5 real-life ‘expert’ safety tips to learn while skiing

If you see lift tickets in the window in a ski resort or in an ad for ski equipment, they should come with a safety tip – even if the resorts don’t pass the US life-guarding exam. From improving your climb-down skills to making sure you know how to handle and retrieve your skis, there are some things you must know if you really want to get to the top of those lifts faster and safely. Answering these five questions will help you save lives.

1. What Are Your Mountain Climbing Skills?

If you feel comfortable moving your hips instead of using your core muscles to hold yourself steady, you may not have sufficient gymnastic skills to safely scale the mountain. If you need to add balance, know the speed/pace where you’ll safely be able to swing your back and your balance on a single bound – this includes getting to the bottom of the mountain safely in 30 seconds.

2. Will You Be Able to Handle and Resume Your Fall If You Fall?

This is one of the biggest mistakes people make when climbing equipment, and it causes a disproportionate amount of injuries and fatalities. Over time, your skin will naturally adapt to falling in different ways, so some people will be able to comfortably fall on a “slide,” while others who are more susceptible to speed-related falls will be able to fall from a “canopy” like feature.

As far as rescue gear, skiing is also a veritable vehicle of last resort, making it especially dangerous. Headband helmets, when wearing a snowmobile helmet is enough to make snowmobilers highly visible to people below, is extremely uncommon in skiing. Plus, the après-ski are a very safe option to fall with, since you can usually get a few minutes of alcohol that you can use to steady yourself.

In the best event, the people in your group will be able to rescue you while you are not hurt, especially if your group is strong enough. In the worst case, if someone falls in and can’t move, it’s a rescue of the backside of the ski hill, which could cause an avalanche or other hazardous situation.

3. Will You Avoid Head-Strikes During Your Fall?

If you use your core muscles to stabilize yourself while you’re leaning over the side of the mountain and your hips are at a 45 degree angle and you don’t use other muscles or protections, the head can effectively give out during a fall. Head-strikes can prevent you from falling onto the ground below, and they can cause injury.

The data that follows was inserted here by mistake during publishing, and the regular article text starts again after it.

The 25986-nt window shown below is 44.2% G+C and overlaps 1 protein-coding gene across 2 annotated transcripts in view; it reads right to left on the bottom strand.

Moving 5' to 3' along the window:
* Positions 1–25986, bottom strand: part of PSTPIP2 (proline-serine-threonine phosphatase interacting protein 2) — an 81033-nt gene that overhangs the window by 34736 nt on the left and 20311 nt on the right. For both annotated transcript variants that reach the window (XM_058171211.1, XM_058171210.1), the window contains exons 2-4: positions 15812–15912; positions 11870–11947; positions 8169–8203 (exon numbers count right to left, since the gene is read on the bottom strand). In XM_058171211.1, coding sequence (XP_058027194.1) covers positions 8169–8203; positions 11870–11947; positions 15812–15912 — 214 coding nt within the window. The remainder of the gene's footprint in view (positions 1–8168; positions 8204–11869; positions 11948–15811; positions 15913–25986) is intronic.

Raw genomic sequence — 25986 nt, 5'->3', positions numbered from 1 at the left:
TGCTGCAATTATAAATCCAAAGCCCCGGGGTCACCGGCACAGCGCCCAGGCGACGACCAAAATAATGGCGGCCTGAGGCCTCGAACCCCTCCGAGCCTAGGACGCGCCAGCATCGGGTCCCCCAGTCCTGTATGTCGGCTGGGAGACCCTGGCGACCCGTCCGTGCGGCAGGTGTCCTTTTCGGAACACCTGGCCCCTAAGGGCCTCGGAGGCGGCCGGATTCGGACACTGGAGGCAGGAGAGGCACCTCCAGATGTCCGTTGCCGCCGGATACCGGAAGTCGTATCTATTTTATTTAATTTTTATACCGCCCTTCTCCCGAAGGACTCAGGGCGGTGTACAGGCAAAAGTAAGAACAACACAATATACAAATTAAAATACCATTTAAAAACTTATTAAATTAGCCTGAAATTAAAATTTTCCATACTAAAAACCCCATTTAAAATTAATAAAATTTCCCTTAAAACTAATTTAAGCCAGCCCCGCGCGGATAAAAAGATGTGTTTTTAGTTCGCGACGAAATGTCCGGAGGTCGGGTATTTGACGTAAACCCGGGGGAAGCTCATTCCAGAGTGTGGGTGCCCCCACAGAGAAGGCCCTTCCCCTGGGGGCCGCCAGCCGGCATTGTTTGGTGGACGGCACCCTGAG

My stepson learned how to climb “oath” in preparation for going cliff jumping, but didn’t know how to keep his head just in front of his body when he was walking at the bottom of a run. If he fell, he could have easily have struck his head, causing paralysis from the head injury. He had to stop and take an Uber all the way back down the mountain, which put a huge burden on him at the end of the day.

4. How Much Comfort Is Too Much Comfort?

Lift tickets and ski equipment are like a luxury product. While you don’t want to get hurt while skiing or snowboarding, you don’t want to risk major injury because you want to enjoy something you love.

Before skiing, drink some water before you go on the slopes, preferably around 5pm while everyone else is already chugging water. Skiers and snowboarders who drink alcohol or coffee before they leave the house are more likely to run into trouble at the mountain, and can injure themselves even more severely by not wearing correct clothing.

5. How Much will It Cost to Get Help?

With ski lifts being extremely expensive, and the typical customer paying roughly $55 at certain ski resorts, you may want to research one of the local non-profit mountain rescues which help support rescues when possible.

It can also be helpful to get into the habit of calling someone if you fall. Yes, some people don’t want to do it, but in extreme situations, just getting up and calling for help and getting moving can save lives.

At a ski resort it may be a matter of life and death.

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